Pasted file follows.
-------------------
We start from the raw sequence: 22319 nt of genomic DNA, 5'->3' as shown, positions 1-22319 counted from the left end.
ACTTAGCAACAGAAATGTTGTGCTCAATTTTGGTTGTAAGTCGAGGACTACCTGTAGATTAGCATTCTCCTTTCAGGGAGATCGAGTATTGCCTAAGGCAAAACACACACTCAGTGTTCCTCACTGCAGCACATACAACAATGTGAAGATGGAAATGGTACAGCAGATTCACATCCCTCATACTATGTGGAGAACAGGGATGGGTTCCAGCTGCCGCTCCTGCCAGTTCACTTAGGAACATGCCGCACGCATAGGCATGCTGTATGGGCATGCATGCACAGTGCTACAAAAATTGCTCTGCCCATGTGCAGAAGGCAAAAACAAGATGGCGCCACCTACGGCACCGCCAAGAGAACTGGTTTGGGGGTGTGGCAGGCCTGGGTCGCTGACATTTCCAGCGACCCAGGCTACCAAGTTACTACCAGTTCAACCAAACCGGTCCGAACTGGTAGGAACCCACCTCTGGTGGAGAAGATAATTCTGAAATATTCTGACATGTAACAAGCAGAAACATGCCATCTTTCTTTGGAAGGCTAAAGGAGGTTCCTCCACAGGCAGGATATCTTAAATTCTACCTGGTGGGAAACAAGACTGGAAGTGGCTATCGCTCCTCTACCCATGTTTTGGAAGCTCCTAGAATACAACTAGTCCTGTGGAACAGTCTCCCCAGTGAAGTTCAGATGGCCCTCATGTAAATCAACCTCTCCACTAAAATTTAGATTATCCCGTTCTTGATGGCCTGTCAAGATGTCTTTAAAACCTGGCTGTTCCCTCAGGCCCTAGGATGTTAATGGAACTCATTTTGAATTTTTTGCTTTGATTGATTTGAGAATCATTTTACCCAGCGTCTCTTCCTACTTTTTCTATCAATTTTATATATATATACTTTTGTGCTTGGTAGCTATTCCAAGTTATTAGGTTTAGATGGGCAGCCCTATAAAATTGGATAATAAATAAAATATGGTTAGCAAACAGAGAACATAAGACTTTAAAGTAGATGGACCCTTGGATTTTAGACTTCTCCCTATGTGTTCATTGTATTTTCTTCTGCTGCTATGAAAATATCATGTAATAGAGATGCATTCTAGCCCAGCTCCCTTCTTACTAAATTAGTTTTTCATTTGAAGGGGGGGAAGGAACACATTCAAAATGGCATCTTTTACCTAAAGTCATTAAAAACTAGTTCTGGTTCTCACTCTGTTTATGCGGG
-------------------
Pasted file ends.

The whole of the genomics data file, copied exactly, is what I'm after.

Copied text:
We start from the raw sequence: 22319 nt of genomic DNA, 5'->3' as shown, positions 1-22319 counted from the left end.
ACTTAGCAACAGAAATGTTGTGCTCAATTTTGGTTGTAAGTCGAGGACTACCTGTAGATTAGCATTCTCCTTTCAGGGAGATCGAGTATTGCCTAAGGCAAAACACACACTCAGTGTTCCTCACTGCAGCACATACAACAATGTGAAGATGGAAATGGTACAGCAGATTCACATCCCTCATACTATGTGGAGAACAGGGATGGGTTCCAGCTGCCGCTCCTGCCAGTTCACTTAGGAACATGCCGCACGCATAGGCATGCTGTATGGGCATGCATGCACAGTGCTACAAAAATTGCTCTGCCCATGTGCAGAAGGCAAAAACAAGATGGCGCCACCTACGGCACCGCCAAGAGAACTGGTTTGGGGGTGTGGCAGGCCTGGGTCGCTGACATTTCCAGCGACCCAGGCTACCAAGTTACTACCAGTTCAACCAAACCGGTCCGAACTGGTAGGAACCCACCTCTGGTGGAGAAGATAATTCTGAAATATTCTGACATGTAACAAGCAGAAACATGCCATCTTTCTTTGGAAGGCTAAAGGAGGTTCCTCCACAGGCAGGATATCTTAAATTCTACCTGGTGGGAAACAAGACTGGAAGTGGCTATCGCTCCTCTACCCATGTTTTGGAAGCTCCTAGAATACAACTAGTCCTGTGGAACAGTCTCCCCAGTGAAGTTCAGATGGCCCTCATGTAAATCAACCTCTCCACTAAAATTTAGATTATCCCGTTCTTGATGGCCTGTCAAGATGTCTTTAAAACCTGGCTGTTCCCTCAGGCCCTAGGATGTTAATGGAACTCATTTTGAATTTTTTGCTTTGATTGATTTGAGAATCATTTTACCCAGCGTCTCTTCCTACTTTTTCTATCAATTTTATATATATATACTTTTGTGCTTGGTAGCTATTCCAAGTTATTAGGTTTAGATGGGCAGCCCTATAAAATTGGATAATAAATAAAATATGGTTAGCAAACAGAGAACATAAGACTTTAAAGTAGATGGACCCTTGGATTTTAGACTTCTCCCTATGTGTTCATTGTATTTTCTTCTGCTGCTATGAAAATATCATGTAATAGAGATGCATTCTAGCCCAGCTCCCTTCTTACTAAATTAGTTTTTCATTTGAAGGGGGGGAAGGAACACATTCAAAATGGCATCTTTTACCTAAAGTCATTAAAAACTAGTTCTGGTTCTCACTCTGTTTATGCGGG